Rather, I’m trying to hone in the most effective means of introducing new blogging projects and organically attracting the right types of readers.  When the Slidell Hurricane Damage blog was in full operation during the month after the storm, it generated pretty good data about how people discover content and where readers come from.  While all sorts of media outlets covered the blog (I think there were three days of CNN blog segments that mentioned the URL and talked about what we were doing), I never saw traffic and activity increase as a result.  Much more powerful, actually, was when someone would post a link in a hurricane forum, reblog it on their own site, or choose to syndicate our information as part of a running round up of storm reports. I just think offline requires too much of an action step for them to remember your URL and visit when they are finally back at the machine.  You’re after the one-click pitch, I think. 

So, if I had to make a working list of the best blog promotion modes right now, I’d list:

  • Posting often, generating a trail of organic search terms that will attract the right readers.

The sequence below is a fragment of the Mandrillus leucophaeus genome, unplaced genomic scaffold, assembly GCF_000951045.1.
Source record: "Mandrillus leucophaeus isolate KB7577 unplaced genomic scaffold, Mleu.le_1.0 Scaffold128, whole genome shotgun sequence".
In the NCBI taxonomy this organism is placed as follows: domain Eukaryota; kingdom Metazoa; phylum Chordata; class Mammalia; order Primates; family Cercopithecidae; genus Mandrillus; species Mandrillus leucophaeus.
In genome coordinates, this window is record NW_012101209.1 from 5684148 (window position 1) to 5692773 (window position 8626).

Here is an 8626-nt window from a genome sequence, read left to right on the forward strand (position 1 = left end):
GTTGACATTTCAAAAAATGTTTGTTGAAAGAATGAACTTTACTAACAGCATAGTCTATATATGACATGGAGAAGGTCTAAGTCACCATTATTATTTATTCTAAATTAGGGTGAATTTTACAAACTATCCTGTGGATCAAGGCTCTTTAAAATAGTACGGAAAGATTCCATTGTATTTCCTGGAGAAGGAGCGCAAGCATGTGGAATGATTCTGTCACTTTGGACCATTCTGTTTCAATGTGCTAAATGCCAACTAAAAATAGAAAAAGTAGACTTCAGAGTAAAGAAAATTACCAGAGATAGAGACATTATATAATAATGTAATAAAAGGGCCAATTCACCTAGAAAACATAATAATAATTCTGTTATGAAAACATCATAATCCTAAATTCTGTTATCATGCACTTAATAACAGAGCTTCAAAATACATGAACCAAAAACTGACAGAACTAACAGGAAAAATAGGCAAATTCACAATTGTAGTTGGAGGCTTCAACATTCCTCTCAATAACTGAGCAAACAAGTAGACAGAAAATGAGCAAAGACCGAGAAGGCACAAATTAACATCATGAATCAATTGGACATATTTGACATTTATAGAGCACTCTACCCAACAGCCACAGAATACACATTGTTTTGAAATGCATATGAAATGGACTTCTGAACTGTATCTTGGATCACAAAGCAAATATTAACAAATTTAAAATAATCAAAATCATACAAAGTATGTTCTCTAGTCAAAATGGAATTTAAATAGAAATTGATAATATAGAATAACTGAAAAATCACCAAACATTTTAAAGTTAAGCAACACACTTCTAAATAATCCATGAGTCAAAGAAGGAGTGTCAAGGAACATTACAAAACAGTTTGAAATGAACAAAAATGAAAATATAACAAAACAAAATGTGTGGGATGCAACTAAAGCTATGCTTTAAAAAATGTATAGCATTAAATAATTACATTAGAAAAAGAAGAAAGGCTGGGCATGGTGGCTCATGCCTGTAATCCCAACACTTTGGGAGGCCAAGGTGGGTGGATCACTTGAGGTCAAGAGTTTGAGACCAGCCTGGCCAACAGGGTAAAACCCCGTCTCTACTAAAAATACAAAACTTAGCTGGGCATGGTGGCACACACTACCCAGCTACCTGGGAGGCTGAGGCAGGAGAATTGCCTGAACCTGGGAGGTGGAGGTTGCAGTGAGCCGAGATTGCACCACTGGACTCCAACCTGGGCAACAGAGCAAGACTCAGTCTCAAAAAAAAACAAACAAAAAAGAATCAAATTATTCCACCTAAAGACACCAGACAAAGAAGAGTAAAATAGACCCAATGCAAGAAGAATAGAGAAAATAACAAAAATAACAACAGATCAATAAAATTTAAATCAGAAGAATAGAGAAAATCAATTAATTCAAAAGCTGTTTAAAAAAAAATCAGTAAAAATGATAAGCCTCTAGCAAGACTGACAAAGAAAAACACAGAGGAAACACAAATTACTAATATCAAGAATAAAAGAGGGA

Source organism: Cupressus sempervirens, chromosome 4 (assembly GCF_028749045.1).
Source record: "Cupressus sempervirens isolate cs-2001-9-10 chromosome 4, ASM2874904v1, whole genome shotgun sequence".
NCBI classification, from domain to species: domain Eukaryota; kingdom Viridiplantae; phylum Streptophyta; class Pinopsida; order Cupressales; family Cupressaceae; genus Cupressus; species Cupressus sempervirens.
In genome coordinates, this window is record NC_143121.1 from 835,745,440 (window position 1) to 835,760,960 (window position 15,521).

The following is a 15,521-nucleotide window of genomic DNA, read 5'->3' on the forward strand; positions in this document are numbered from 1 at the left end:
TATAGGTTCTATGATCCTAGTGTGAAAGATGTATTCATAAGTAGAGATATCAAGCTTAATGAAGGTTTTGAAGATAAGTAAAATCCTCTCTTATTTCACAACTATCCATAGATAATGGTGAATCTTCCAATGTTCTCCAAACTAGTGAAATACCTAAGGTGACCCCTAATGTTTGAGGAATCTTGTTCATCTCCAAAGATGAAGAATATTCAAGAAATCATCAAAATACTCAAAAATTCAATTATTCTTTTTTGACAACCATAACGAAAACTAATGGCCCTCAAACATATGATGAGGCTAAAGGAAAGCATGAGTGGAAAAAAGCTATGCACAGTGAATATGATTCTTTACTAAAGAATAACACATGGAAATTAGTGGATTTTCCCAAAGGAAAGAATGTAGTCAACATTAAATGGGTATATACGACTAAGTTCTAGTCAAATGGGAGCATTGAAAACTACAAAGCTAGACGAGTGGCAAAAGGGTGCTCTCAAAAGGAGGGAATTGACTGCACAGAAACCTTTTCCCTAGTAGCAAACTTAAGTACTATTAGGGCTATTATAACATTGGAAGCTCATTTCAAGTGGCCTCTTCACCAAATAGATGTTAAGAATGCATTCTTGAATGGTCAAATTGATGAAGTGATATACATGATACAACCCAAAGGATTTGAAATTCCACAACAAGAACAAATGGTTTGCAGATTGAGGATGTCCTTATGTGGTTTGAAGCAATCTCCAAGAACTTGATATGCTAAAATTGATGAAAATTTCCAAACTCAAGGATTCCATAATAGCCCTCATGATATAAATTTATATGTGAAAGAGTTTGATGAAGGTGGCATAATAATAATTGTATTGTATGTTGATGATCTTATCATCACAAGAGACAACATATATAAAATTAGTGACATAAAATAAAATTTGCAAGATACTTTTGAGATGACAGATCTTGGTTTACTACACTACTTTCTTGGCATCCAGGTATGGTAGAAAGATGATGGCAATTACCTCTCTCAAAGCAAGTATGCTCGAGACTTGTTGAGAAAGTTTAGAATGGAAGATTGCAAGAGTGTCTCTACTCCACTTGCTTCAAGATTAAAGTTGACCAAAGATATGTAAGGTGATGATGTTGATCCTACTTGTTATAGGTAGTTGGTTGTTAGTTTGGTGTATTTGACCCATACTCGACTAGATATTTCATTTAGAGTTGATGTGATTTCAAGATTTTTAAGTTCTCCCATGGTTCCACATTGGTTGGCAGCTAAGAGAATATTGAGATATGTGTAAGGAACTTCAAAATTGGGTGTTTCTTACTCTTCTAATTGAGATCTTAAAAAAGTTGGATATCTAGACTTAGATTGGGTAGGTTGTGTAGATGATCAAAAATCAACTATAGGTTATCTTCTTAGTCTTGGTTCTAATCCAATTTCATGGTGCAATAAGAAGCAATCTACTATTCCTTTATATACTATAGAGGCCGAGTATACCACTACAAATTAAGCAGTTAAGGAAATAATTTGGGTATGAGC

• Linking, linking, linking to relevant blogs and adding value to those conversations.
  • Using a smart tagging strategy that observes how people are using Technorati and other services to search for content like yours.
  • Using comments/trackbacks to properly mesh yourself into appropriate networks of conversation.
  • Providing links to great posts, interviews, podcasts, etc. in your own everyday communication.  You think it’s valuable, right?  Evangelize it.

The system tends to feed itself.  Other bloggers link to you, raising your profile, generating more search results for you, pulling you into more conversation, suggesting new posts, which create more links, etc.  It’s a constant process, one which repays close attention, sharing, and savvy.  It’s a great way to help a small brand generate a more powerful reach than it ever could via a clumsy, inefficient outlet like an outdoor board.  



Brian Oberkirch | 9:36 am | [5] Comments Tags: Blogs Work , Corporate Blogging , Micromarketing , Blogs , New PR , Memes | Bookmark on | Digg It